Friday 22 February, 2019

'Yoga is my love' - Lucian Kestin Greco's journey to self-sufficiency

Kestin Greco, yogi, believes lack of accurate knowledge about yoga may be keeping many from living their best lives.

Kestin Greco, yogi, believes lack of accurate knowledge about yoga may be keeping many from living their best lives.

It takes courage to walk a path seldom trodden with no blueprint to follow and little more than faith to light the way. When Kestin Greco took her first yoga lesson, instructed by a Canadian woman, she gained more than just loose limbs and calmed nerves; she had also found her passion. Now, five years into her journey, having trained in The Bahamas, Jamaica and India, Greco's tenacity has etched her a cozy spot amongst a fine crop; the self-made and self-employed, who are fortunate enough to live off what they love.

During her interview with Loop, Greco beamed as she mused about her plans for 2019—not to give away too much but, it may or may not involve a polished, wooden deck set up in the rainforest. However, the path to establishing her well-known local brand “Yoga with Kes” was riddled with lessons. Many, she agrees, are worth sharing.

Loop: If I'm not mistaken, you were one of the first Saint Lucian yogis. When and how did your interest in yoga come about?

Greco: I was introduced to it at the hotel I worked at around 2014. I was a fitness instructor but after doing that for like three years, it really did a lot to my body; I used to get a lot of knee pain and a lot of joint pain. It was also making me angry because of the lifestyle; it's very intense and with that it made my anxiety go up, so I really started to suffer, I was really antsy, and I was snapping at people because of my job. Then this lady from Toronto was here and she was teaching us yoga—the hotel required it for us to train. I just fell in love after the first session because of how I felt afterward. I was just so at peace and for me, I wanted to have that all the time, I didn't just want to have it for five minutes. That's how I started off.

Loop: How did you go from just loving it to becoming a certified yogi?

Greco: I left and did a course in The Bahamas. I studied at an ashram for about six weeks; 200 hours. With them, they go in detail and I learned a lot. I learned more about the body, the lymphatic system, how it operates, and the breath, which is super important. It was six weeks of intensity. Lots of Satsangs which is Indian worship, we did that in the mornings. And it was strictly vegetarian, which was really good because it forced me to eat right.

Loop: When you returned to Saint Lucia and had to turn what you just learned into a career, what was that like?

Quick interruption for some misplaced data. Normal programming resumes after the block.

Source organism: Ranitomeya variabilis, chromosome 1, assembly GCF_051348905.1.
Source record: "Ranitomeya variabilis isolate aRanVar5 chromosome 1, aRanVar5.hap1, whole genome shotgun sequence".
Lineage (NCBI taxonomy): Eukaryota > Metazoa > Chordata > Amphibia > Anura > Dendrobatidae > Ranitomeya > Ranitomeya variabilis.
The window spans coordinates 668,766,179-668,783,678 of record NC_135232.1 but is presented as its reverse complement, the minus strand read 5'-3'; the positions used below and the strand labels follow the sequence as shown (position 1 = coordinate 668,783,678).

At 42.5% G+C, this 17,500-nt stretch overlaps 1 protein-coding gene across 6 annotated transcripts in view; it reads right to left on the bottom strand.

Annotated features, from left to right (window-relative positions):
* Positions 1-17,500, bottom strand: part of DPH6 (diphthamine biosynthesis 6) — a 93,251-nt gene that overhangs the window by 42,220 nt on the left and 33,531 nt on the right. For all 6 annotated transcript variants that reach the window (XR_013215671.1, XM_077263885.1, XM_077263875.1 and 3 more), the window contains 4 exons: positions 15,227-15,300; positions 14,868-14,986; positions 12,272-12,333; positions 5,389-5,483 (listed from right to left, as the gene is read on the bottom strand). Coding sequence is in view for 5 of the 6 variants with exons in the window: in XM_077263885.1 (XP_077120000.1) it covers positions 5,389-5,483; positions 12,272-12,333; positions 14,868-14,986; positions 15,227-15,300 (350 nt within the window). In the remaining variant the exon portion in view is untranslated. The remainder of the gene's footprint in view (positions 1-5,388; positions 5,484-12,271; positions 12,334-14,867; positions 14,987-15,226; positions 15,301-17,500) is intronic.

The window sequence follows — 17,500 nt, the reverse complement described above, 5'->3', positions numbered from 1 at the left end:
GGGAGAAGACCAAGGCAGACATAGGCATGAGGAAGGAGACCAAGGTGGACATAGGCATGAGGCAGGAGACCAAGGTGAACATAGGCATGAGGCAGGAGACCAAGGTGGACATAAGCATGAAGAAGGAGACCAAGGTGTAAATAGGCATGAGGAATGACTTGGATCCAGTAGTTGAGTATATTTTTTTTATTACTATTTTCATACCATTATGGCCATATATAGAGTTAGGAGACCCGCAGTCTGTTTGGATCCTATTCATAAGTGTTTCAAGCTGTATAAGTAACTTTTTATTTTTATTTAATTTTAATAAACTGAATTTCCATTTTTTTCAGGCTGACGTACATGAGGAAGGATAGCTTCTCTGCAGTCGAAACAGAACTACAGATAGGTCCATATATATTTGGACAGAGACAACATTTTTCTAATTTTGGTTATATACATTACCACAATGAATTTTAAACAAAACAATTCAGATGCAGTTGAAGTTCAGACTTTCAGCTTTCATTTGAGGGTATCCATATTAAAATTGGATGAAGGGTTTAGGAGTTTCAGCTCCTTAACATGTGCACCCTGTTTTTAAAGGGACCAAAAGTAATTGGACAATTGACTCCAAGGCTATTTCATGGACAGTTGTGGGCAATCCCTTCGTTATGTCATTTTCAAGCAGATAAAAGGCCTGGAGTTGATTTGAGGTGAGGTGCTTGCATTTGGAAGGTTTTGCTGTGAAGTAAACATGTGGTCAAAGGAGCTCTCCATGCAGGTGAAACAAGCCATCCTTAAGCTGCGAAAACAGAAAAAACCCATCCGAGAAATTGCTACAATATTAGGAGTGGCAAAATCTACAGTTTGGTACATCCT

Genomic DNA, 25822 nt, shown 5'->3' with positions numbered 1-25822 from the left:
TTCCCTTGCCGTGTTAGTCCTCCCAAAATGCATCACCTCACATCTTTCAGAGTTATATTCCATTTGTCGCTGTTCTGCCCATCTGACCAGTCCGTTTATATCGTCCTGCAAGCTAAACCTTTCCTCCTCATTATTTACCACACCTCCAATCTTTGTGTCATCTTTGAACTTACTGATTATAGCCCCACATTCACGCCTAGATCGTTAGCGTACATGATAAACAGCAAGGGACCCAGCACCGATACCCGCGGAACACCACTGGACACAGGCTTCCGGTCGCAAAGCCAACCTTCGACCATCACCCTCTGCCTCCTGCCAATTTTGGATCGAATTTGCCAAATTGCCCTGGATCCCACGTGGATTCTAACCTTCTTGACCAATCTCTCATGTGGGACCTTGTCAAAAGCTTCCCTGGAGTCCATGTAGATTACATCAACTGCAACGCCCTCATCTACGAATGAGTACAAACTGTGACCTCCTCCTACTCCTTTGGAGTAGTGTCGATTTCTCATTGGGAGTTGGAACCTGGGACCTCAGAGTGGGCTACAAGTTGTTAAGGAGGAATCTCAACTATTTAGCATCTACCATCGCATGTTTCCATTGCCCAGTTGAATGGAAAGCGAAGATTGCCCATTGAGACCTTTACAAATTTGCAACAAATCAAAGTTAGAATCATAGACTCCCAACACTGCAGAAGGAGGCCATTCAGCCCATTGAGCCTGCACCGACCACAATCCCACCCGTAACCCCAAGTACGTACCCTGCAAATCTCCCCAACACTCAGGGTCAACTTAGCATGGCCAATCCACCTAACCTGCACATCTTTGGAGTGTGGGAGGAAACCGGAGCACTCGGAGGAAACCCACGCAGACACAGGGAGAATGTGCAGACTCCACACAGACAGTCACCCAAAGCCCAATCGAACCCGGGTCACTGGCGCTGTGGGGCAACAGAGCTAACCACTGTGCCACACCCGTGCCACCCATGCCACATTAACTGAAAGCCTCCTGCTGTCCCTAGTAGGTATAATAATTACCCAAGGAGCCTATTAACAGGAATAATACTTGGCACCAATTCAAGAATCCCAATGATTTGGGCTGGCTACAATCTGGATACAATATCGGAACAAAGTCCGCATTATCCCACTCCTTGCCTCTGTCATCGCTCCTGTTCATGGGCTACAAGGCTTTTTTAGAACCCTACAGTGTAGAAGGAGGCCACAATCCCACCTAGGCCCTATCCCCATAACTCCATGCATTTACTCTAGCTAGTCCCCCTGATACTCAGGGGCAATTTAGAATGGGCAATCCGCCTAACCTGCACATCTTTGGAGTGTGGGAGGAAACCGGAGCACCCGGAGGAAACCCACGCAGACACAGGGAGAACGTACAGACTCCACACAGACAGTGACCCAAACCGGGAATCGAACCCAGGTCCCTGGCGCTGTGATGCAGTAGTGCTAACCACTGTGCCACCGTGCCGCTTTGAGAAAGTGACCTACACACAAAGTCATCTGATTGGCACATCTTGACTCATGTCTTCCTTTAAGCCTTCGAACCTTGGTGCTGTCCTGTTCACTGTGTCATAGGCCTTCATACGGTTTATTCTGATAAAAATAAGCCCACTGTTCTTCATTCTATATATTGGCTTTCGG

Greco: Well, I had quite the journey. After I did the course in The Bahamas, I came back home but I couldn't get work, it was very difficult. No one wanted to hire me except eventually one hotel in the north. When they hired me, I was working one class a week for $45 a week. I use to make $45 a week and my mom was like, 'you can't survive like this.' But, I loved it. It was my passion and I felt I'd rather make $45 a week than not do it, you know what I mean? It made me happy.

Eventually, I was hired as a segway instructor somewhere else and so I worked as a segway and yoga instructor at the same time. After a while, I started getting more jobs at the hotel, they gave me more time, but this was after about 6 months of making $45 a week.

I just stuck with it, and I'm glad I stuck with it, because it blossomed. They started giving me more classes, my pay raised from teaching one class per week to two, then four and eventually I was full time. Then a year later I became the resident yogi at this hotel, teaching two classes a day, six days a week.

Loop: How did you eventually become self-employed?

Greco: About a year into it, in 2017, I started to get bored of the style I was teaching which was Sivananda. It's a beautiful practice, very beautiful, but teaching it everyday… I decided I wanted to try Kemetic yoga, which is ancient Egyptian, African based, and I went to Jamaica. I did it mainly to help my people. That was the main reason; because it's black-culture based I thought they would gravitate to it. I did the 200 hours in Jamaica, got my certification afterwards, came back home, but my people did not take to it.

I started renting out the studio at Harmony Suites to teach classes once a week. It started off okay but eventually, there were times no one would come. I think that people wanted a quick fix, and I cannot give them that. They would just give up. People don't realize yoga is a discipline, it's a practice that you have to do and if you don't do it regularly, what's the point? That's why I tell people when you come to class, I'm here to guide you but, if you leave here and you go home and don't do it, it's doing the teacher and yourself a disservice. So I cancelled the class because it was just depressing.

Eventually, I started getting a lot of privates [house calls] and doing a few sessions here and there at different resorts. It started to pick up after 2017 and moved into 2018 which was my best year. I accomplished a lot of things one of which is that I started teaching with SALSA Saint Lucia and I love it because it was my first ongoing local group.